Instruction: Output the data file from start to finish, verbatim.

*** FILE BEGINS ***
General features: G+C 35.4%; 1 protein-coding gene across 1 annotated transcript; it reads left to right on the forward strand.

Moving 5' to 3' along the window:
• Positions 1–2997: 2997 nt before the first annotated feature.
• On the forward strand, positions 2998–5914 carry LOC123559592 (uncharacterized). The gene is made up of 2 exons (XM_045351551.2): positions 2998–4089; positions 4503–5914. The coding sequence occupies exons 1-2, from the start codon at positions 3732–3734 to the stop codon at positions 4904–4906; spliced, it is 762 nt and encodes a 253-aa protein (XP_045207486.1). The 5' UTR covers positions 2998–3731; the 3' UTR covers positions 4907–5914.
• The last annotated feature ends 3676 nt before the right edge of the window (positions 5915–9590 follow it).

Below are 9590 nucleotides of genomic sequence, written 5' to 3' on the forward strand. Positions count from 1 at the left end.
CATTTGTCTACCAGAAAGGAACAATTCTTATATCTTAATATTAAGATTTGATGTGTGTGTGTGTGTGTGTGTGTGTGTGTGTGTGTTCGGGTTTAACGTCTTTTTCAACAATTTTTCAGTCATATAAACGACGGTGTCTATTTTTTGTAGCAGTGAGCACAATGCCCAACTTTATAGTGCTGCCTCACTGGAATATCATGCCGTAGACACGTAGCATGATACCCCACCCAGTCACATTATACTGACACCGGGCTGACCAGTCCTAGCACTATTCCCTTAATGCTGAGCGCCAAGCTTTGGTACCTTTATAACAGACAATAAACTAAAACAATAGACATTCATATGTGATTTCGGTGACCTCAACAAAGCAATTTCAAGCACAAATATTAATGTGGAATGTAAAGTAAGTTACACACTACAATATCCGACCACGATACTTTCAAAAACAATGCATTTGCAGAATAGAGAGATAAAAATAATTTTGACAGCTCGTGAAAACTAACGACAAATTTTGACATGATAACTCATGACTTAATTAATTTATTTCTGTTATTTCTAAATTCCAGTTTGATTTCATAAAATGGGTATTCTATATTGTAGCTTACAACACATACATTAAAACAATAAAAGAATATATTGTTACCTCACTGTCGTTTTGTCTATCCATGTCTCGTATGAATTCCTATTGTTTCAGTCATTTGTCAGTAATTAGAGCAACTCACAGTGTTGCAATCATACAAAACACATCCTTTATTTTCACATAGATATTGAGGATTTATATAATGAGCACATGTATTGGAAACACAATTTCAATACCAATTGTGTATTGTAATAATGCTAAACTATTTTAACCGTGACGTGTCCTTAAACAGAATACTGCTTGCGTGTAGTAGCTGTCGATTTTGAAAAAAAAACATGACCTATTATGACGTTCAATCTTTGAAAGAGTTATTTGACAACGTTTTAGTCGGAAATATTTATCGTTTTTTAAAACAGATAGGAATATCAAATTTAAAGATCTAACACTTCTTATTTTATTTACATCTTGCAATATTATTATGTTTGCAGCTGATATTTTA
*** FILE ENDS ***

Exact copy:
General features: G+C 35.4%; 1 protein-coding gene across 1 annotated transcript; it reads left to right on the forward strand.

Moving 5' to 3' along the window:
• Positions 1–2997: 2997 nt before the first annotated feature.
• On the forward strand, positions 2998–5914 carry LOC123559592 (uncharacterized). The gene is made up of 2 exons (XM_045351551.2): positions 2998–4089; positions 4503–5914. The coding sequence occupies exons 1-2, from the start codon at positions 3732–3734 to the stop codon at positions 4904–4906; spliced, it is 762 nt and encodes a 253-aa protein (XP_045207486.1). The 5' UTR covers positions 2998–3731; the 3' UTR covers positions 4907–5914.
• The last annotated feature ends 3676 nt before the right edge of the window (positions 5915–9590 follow it).

Below are 9590 nucleotides of genomic sequence, written 5' to 3' on the forward strand. Positions count from 1 at the left end.
CATTTGTCTACCAGAAAGGAACAATTCTTATATCTTAATATTAAGATTTGATGTGTGTGTGTGTGTGTGTGTGTGTGTGTGTGTGTTCGGGTTTAACGTCTTTTTCAACAATTTTTCAGTCATATAAACGACGGTGTCTATTTTTTGTAGCAGTGAGCACAATGCCCAACTTTATAGTGCTGCCTCACTGGAATATCATGCCGTAGACACGTAGCATGATACCCCACCCAGTCACATTATACTGACACCGGGCTGACCAGTCCTAGCACTATTCCCTTAATGCTGAGCGCCAAGCTTTGGTACCTTTATAACAGACAATAAACTAAAACAATAGACATTCATATGTGATTTCGGTGACCTCAACAAAGCAATTTCAAGCACAAATATTAATGTGGAATGTAAAGTAAGTTACACACTACAATATCCGACCACGATACTTTCAAAAACAATGCATTTGCAGAATAGAGAGATAAAAATAATTTTGACAGCTCGTGAAAACTAACGACAAATTTTGACATGATAACTCATGACTTAATTAATTTATTTCTGTTATTTCTAAATTCCAGTTTGATTTCATAAAATGGGTATTCTATATTGTAGCTTACAACACATACATTAAAACAATAAAAGAATATATTGTTACCTCACTGTCGTTTTGTCTATCCATGTCTCGTATGAATTCCTATTGTTTCAGTCATTTGTCAGTAATTAGAGCAACTCACAGTGTTGCAATCATACAAAACACATCCTTTATTTTCACATAGATATTGAGGATTTATATAATGAGCACATGTATTGGAAACACAATTTCAATACCAATTGTGTATTGTAATAATGCTAAACTATTTTAACCGTGACGTGTCCTTAAACAGAATACTGCTTGCGTGTAGTAGCTGTCGATTTTGAAAAAAAAACATGACCTATTATGACGTTCAATCTTTGAAAGAGTTATTTGACAACGTTTTAGTCGGAAATATTTATCGTTTTTTAAAACAGATAGGAATATCAAATTTAAAGATCTAACACTTCTTATTTTATTTACATCTTGCAATATTATTATGTTTGCAGCTGATATTTTA